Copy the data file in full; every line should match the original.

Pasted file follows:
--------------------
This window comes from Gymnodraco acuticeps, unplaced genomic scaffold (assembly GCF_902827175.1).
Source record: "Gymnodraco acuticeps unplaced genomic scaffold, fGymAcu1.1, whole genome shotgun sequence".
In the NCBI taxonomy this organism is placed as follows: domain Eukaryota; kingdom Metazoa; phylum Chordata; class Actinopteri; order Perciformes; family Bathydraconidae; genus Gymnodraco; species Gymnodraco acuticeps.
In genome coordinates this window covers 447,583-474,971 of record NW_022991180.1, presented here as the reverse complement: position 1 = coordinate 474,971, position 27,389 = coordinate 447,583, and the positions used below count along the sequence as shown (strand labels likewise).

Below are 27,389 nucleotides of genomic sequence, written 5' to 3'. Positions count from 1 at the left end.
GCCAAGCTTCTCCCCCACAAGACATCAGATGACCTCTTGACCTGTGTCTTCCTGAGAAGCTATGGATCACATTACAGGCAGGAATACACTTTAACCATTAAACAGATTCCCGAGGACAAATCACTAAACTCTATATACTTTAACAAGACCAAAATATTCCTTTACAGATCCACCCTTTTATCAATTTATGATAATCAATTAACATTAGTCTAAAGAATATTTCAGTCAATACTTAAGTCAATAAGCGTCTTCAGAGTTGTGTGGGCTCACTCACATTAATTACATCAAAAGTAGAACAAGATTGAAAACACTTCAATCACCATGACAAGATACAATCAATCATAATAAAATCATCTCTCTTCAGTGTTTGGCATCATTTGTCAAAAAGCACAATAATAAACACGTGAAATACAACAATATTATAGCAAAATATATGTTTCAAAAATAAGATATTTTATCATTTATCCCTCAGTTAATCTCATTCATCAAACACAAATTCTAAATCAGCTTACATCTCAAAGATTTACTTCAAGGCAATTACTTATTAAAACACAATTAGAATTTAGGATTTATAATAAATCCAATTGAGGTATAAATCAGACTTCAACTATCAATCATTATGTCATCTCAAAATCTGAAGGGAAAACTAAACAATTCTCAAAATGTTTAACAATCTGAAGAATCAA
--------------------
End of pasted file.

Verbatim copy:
This window comes from Gymnodraco acuticeps, unplaced genomic scaffold (assembly GCF_902827175.1).
Source record: "Gymnodraco acuticeps unplaced genomic scaffold, fGymAcu1.1, whole genome shotgun sequence".
In the NCBI taxonomy this organism is placed as follows: domain Eukaryota; kingdom Metazoa; phylum Chordata; class Actinopteri; order Perciformes; family Bathydraconidae; genus Gymnodraco; species Gymnodraco acuticeps.
In genome coordinates this window covers 447,583-474,971 of record NW_022991180.1, presented here as the reverse complement: position 1 = coordinate 474,971, position 27,389 = coordinate 447,583, and the positions used below count along the sequence as shown (strand labels likewise).

Below are 27,389 nucleotides of genomic sequence, written 5' to 3'. Positions count from 1 at the left end.
GCCAAGCTTCTCCCCCACAAGACATCAGATGACCTCTTGACCTGTGTCTTCCTGAGAAGCTATGGATCACATTACAGGCAGGAATACACTTTAACCATTAAACAGATTCCCGAGGACAAATCACTAAACTCTATATACTTTAACAAGACCAAAATATTCCTTTACAGATCCACCCTTTTATCAATTTATGATAATCAATTAACATTAGTCTAAAGAATATTTCAGTCAATACTTAAGTCAATAAGCGTCTTCAGAGTTGTGTGGGCTCACTCACATTAATTACATCAAAAGTAGAACAAGATTGAAAACACTTCAATCACCATGACAAGATACAATCAATCATAATAAAATCATCTCTCTTCAGTGTTTGGCATCATTTGTCAAAAAGCACAATAATAAACACGTGAAATACAACAATATTATAGCAAAATATATGTTTCAAAAATAAGATATTTTATCATTTATCCCTCAGTTAATCTCATTCATCAAACACAAATTCTAAATCAGCTTACATCTCAAAGATTTACTTCAAGGCAATTACTTATTAAAACACAATTAGAATTTAGGATTTATAATAAATCCAATTGAGGTATAAATCAGACTTCAACTATCAATCATTATGTCATCTCAAAATCTGAAGGGAAAACTAAACAATTCTCAAAATGTTTAACAATCTGAAGAATCAA